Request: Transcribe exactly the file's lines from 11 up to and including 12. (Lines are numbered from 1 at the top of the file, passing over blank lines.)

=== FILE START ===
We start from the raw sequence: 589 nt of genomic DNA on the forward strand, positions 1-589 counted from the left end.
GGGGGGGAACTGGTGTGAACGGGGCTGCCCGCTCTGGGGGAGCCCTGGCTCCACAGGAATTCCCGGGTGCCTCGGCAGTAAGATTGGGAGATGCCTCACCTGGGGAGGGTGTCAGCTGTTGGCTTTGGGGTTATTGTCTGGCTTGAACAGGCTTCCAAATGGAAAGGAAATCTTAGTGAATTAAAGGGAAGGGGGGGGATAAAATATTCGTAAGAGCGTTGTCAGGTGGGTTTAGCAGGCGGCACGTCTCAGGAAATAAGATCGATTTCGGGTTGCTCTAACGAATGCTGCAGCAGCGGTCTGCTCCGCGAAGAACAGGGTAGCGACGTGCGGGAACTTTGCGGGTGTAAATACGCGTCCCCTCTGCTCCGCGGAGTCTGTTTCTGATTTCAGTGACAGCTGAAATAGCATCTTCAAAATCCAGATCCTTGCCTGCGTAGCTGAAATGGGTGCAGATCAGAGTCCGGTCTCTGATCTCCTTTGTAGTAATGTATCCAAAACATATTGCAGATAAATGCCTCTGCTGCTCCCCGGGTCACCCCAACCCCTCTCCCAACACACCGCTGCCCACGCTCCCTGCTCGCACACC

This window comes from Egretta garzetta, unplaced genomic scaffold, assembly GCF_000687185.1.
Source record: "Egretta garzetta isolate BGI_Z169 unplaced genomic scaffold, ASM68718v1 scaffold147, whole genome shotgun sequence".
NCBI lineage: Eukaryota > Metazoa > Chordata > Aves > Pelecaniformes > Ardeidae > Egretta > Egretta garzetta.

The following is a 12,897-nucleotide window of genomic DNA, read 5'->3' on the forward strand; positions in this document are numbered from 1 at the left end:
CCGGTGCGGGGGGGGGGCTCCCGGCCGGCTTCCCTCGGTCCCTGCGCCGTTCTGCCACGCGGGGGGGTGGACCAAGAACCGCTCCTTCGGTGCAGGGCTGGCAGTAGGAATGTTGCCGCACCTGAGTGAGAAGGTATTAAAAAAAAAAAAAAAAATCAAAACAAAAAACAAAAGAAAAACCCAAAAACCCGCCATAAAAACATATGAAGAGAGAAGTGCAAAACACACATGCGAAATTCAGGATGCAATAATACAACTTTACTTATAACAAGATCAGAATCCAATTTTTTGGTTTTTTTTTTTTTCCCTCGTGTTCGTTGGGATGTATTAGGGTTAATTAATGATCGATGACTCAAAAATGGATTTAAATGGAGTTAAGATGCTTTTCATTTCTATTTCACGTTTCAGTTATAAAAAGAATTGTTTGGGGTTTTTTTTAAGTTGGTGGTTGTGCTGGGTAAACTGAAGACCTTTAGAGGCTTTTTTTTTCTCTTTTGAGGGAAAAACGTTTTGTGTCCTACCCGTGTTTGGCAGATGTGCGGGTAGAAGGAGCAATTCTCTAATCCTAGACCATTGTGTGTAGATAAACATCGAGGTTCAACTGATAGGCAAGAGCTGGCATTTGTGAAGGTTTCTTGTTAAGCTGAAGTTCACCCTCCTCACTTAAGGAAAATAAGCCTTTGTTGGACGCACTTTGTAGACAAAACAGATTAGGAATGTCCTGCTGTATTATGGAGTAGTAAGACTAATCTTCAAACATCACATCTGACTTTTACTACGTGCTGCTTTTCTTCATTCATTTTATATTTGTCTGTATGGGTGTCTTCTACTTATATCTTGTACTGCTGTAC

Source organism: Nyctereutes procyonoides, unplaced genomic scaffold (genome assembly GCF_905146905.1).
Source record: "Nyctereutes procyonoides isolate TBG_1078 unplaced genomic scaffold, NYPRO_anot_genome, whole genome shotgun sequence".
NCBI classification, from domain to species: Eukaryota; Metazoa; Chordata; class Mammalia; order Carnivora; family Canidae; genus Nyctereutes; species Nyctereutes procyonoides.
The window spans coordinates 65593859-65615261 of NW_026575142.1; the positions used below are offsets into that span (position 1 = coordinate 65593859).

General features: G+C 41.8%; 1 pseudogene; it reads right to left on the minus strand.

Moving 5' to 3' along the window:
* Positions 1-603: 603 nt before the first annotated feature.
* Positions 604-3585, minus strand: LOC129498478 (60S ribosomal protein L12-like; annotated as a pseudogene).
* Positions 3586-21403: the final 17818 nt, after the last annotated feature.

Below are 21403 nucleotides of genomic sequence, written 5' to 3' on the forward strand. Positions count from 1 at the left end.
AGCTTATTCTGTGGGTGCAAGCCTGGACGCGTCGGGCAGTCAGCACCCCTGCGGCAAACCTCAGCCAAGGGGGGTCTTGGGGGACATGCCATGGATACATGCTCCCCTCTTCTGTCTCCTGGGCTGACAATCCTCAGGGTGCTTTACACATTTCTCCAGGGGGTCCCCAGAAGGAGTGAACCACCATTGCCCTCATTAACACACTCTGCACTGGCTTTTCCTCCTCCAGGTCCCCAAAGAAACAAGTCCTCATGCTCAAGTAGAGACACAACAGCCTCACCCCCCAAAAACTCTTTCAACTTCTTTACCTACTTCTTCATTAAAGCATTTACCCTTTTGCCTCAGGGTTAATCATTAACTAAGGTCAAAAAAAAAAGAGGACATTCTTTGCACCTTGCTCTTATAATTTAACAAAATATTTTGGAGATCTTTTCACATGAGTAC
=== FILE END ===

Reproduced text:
The window spans coordinates 65593859-65615261 of NW_026575142.1; the positions used below are offsets into that span (position 1 = coordinate 65593859).

General features: G+C 41.8%; 1 pseudogene; it reads right to left on the minus strand.